WE catch up with Saints’ Paul Wellens about his appointment, along with Hull’s Andy Last, to assistant positions under Shaun Wane in the England Rugby League camp. And we look closer to home as well.

Q: Tell us how this England role has come about?

A: I’ve been involved in the England environment for a good few years now. Initially it was with Steve McNamara back in 2014 while I was still playing, running messages on game day.

So I’ve been in and around the group since then, and this is just another progression in my development as a coach but also what a wonderful opportunity again to work with a coach who is very highly regarded and obviously very successful, and to work with the best players this country has to offer, and the opportunity to be part of something special and to do something great.

Q: You spent a chunk of your career trying to topple Shaun Wane’s teams as a player and coach, and now you’re going to be working alongside him. Is there some irony in that?

A: Maybe a little. But I think one thing that comes out of that Saints-Wigan rivalry is a great deal of respect. And having played against numerous Shaun Wane teams, I understand at first hand what he expects from his players – hugely committed, highly motivated, with a culture to leave everything out there on the field. I think he’ll be looking to put that into the England team, whichever players are fortunate enough to be pulling on the jersey come the end of the year.

Q: What do you believe Shaun Wane sees in you that he wanted working alongside him?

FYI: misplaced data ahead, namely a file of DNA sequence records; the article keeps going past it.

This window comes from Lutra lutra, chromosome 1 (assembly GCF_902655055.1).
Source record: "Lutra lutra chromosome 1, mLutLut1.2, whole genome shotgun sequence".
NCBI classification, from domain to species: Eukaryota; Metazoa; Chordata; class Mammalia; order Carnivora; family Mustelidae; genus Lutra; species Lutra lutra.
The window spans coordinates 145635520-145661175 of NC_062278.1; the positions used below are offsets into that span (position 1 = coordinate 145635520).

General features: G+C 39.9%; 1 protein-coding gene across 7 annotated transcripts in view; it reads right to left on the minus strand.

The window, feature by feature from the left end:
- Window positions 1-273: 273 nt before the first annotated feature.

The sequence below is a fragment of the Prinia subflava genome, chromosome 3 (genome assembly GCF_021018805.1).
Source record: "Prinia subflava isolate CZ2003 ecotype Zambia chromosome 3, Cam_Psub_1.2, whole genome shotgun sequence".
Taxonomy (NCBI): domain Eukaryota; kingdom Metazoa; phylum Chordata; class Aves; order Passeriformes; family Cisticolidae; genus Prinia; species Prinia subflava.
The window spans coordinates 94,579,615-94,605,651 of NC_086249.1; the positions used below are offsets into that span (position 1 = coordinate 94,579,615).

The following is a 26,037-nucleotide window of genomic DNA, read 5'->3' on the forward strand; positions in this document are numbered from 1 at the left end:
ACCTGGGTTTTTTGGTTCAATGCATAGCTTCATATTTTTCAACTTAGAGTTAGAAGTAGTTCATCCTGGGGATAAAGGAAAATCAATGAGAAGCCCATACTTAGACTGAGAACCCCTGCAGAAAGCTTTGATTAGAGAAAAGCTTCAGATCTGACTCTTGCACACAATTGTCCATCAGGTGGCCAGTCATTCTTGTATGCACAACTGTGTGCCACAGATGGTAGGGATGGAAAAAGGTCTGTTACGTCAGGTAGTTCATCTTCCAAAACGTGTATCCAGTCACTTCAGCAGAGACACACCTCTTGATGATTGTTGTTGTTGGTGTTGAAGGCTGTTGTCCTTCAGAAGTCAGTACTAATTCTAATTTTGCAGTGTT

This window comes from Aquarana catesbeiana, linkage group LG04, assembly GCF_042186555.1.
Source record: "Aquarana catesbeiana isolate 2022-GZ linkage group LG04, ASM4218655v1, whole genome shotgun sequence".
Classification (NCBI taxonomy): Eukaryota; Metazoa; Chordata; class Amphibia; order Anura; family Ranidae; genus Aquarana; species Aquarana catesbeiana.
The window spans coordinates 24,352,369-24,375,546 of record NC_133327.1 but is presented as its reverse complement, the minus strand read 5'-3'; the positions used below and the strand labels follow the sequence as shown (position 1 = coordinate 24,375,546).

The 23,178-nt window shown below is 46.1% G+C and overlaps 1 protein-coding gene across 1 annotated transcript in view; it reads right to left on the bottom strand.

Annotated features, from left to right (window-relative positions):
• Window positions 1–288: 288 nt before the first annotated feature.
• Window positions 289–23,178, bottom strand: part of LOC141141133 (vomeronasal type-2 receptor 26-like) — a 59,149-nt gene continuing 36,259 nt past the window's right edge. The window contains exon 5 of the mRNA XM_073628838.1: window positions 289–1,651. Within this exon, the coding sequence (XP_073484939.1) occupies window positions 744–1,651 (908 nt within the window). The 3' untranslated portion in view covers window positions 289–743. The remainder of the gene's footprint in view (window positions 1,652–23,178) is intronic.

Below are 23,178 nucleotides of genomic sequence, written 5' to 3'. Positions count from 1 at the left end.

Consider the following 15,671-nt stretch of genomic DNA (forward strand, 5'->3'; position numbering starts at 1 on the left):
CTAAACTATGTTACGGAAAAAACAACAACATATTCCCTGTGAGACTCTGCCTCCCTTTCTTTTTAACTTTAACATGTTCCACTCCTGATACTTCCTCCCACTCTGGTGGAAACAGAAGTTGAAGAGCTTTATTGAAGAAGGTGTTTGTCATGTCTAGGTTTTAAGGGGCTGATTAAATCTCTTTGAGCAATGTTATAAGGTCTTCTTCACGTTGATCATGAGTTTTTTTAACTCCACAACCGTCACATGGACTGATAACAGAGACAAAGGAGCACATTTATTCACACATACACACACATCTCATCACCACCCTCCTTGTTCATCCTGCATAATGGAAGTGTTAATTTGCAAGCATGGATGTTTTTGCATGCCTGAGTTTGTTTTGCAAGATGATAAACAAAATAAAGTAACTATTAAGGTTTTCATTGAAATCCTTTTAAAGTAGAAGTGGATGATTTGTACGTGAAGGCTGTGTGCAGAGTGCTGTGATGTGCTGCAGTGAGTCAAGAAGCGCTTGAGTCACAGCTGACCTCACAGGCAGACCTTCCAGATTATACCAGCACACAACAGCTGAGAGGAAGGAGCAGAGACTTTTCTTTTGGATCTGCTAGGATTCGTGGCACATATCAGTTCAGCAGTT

A: I’m a young coach, enthusiastic and always wanting to learn and try and get better. I think even Shaun himself, as successful as he’s been, and all the great coaches who have been successful, always try to better themselves, always look for improvements. I want to be that coach too and I hope he sees that in me and together, along with Andy Last as a coaching team, hopefully we can take this England team forward.

Q: Have you worked with Andy Last before?

A: I haven’t, though I’ve known him for a long time. We’re a similar age and played Academy rugby against each other when he was at Hull at the start of his career.

In the short experience I’ve had dealing with him, he’s a quality guy and I’m looking forward to working alongside him.

Q: I hear that Shaun has challenged you both to think outside the box and try to come up with ways to try and get England an edge for when rugby league starts again, is there anything more you can tell us about this?

A: It’s still in the very early stages. We’re looking at ways this England team can be better. We’ve got a huge challenge with an Ashes series against Australia and then next year the World Cup. We’ve got to find some ‘edge’ from somewhere, find a way where we can be better, because for a long time we’ve always come up that little bit short and we want to find that final four, five, six, seven percent, whatever it maybe, to help the team be successful.

It’s a great challenge and Shaun has mentioned that he challenges his coaches and that’s great for us. Both Andy and myself, as young coaches, are learning by being challenged and can continue to learn.

Q: Does the deal as assistant coach continue into the World Cup year?

A: The plan is to go this year and the World Cup year in 2021. It’s great to be a part of both an Ashes and a World Cup. I didn’t go with Great Britain Down Under last year. I’d done internationals for a few years and I consciously took a year away from doing it to spend some time with the family, which I hadn’t done for a while, knowing that hopefully I could continue into 2020 and 2021 which is something I am really excited about.

Q: What do you make of the talent available to England at the moment?